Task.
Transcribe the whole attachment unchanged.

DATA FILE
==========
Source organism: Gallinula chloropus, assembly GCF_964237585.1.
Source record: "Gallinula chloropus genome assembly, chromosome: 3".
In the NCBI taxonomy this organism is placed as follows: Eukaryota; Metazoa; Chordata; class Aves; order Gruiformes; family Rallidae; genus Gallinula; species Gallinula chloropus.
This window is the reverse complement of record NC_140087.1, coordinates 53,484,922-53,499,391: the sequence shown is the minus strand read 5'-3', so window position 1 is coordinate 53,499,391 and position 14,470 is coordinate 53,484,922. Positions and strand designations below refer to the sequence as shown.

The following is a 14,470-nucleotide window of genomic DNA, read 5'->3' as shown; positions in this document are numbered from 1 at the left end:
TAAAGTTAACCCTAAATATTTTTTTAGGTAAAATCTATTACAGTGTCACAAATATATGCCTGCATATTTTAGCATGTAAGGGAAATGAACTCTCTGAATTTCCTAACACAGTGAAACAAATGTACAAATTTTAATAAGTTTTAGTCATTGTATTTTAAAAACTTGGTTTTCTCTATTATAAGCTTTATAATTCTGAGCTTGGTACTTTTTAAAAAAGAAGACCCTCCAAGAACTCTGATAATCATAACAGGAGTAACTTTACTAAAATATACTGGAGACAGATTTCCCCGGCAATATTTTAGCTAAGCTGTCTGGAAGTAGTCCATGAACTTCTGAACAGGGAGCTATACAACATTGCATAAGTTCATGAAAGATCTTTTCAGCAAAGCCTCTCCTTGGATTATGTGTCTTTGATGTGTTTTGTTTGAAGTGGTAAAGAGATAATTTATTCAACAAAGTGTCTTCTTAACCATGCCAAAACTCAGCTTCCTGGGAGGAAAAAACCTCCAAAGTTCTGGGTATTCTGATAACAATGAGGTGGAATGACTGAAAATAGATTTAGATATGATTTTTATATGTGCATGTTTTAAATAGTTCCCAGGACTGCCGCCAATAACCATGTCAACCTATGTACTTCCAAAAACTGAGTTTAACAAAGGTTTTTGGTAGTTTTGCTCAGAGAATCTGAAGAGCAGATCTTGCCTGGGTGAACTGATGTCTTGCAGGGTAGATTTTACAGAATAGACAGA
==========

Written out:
Source organism: Gallinula chloropus, assembly GCF_964237585.1.
Source record: "Gallinula chloropus genome assembly, chromosome: 3".
In the NCBI taxonomy this organism is placed as follows: Eukaryota; Metazoa; Chordata; class Aves; order Gruiformes; family Rallidae; genus Gallinula; species Gallinula chloropus.
This window is the reverse complement of record NC_140087.1, coordinates 53,484,922-53,499,391: the sequence shown is the minus strand read 5'-3', so window position 1 is coordinate 53,499,391 and position 14,470 is coordinate 53,484,922. Positions and strand designations below refer to the sequence as shown.

The following is a 14,470-nucleotide window of genomic DNA, read 5'->3' as shown; positions in this document are numbered from 1 at the left end:
TAAAGTTAACCCTAAATATTTTTTTAGGTAAAATCTATTACAGTGTCACAAATATATGCCTGCATATTTTAGCATGTAAGGGAAATGAACTCTCTGAATTTCCTAACACAGTGAAACAAATGTACAAATTTTAATAAGTTTTAGTCATTGTATTTTAAAAACTTGGTTTTCTCTATTATAAGCTTTATAATTCTGAGCTTGGTACTTTTTAAAAAAGAAGACCCTCCAAGAACTCTGATAATCATAACAGGAGTAACTTTACTAAAATATACTGGAGACAGATTTCCCCGGCAATATTTTAGCTAAGCTGTCTGGAAGTAGTCCATGAACTTCTGAACAGGGAGCTATACAACATTGCATAAGTTCATGAAAGATCTTTTCAGCAAAGCCTCTCCTTGGATTATGTGTCTTTGATGTGTTTTGTTTGAAGTGGTAAAGAGATAATTTATTCAACAAAGTGTCTTCTTAACCATGCCAAAACTCAGCTTCCTGGGAGGAAAAAACCTCCAAAGTTCTGGGTATTCTGATAACAATGAGGTGGAATGACTGAAAATAGATTTAGATATGATTTTTATATGTGCATGTTTTAAATAGTTCCCAGGACTGCCGCCAATAACCATGTCAACCTATGTACTTCCAAAAACTGAGTTTAACAAAGGTTTTTGGTAGTTTTGCTCAGAGAATCTGAAGAGCAGATCTTGCCTGGGTGAACTGATGTCTTGCAGGGTAGATTTTACAGAATAGACAGA